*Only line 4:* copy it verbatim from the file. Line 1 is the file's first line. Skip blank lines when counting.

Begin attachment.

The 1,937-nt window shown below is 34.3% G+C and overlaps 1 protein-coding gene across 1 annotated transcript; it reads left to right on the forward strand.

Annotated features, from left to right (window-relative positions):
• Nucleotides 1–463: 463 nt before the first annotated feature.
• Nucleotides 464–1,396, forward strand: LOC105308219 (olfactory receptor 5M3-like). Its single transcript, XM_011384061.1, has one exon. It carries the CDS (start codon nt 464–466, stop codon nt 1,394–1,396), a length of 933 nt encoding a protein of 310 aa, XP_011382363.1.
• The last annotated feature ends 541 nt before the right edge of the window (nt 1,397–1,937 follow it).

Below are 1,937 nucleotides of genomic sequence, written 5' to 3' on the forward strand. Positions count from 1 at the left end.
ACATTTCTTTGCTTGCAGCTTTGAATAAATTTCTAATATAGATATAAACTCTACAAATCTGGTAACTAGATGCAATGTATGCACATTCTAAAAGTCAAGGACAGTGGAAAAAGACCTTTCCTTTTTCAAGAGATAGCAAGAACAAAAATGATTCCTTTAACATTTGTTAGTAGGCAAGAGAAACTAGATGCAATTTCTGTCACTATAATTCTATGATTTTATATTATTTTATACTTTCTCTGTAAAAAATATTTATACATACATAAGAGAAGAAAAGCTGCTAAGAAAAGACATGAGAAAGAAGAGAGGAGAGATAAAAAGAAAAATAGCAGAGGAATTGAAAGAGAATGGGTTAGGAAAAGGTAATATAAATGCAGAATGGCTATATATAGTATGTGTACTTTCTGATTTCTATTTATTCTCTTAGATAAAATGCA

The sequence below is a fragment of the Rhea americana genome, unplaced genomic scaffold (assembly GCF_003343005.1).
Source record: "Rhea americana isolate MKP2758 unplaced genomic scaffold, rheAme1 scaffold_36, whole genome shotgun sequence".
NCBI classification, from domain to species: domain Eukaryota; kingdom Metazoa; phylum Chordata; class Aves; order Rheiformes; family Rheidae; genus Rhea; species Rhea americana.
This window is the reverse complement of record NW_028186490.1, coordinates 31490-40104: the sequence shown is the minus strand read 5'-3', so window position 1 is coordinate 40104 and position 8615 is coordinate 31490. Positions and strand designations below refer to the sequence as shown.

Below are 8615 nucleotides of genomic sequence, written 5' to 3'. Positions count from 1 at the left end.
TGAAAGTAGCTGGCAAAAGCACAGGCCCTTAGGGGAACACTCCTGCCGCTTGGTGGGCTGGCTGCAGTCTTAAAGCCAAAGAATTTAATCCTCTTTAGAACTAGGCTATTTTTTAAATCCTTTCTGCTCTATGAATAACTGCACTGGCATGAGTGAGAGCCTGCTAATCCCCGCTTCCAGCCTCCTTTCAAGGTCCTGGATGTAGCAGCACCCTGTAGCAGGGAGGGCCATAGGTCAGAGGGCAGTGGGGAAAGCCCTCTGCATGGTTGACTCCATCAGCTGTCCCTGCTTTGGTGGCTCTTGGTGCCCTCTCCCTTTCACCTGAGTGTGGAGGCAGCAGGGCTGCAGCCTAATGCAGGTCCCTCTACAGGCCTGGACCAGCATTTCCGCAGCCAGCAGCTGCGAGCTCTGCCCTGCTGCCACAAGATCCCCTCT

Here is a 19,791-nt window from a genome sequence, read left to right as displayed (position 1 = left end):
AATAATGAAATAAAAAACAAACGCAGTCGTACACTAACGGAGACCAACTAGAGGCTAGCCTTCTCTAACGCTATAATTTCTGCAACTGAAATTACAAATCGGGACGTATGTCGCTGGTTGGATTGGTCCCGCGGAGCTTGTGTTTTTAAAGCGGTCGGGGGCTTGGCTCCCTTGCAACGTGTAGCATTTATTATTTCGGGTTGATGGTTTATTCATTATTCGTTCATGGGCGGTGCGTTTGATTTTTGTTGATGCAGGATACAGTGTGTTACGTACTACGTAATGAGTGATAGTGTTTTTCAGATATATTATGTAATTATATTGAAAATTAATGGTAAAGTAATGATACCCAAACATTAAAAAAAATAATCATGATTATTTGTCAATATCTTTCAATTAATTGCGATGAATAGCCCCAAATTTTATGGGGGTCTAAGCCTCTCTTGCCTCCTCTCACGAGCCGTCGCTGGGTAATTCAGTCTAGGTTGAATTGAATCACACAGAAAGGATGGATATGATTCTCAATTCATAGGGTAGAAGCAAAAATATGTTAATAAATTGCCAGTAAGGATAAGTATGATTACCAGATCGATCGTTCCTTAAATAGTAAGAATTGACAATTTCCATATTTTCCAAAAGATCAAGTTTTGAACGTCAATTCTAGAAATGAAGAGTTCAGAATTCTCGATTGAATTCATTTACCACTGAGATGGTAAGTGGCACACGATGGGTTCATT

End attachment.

• Nucleotides 464–1,396, forward strand: LOC105308219 (olfactory receptor 5M3-like). Its single transcript, XM_011384061.1, has one exon. It carries the CDS (start codon nt 464–466, stop codon nt 1,394–1,396), a length of 933 nt encoding a protein of 310 aa, XP_011382363.1.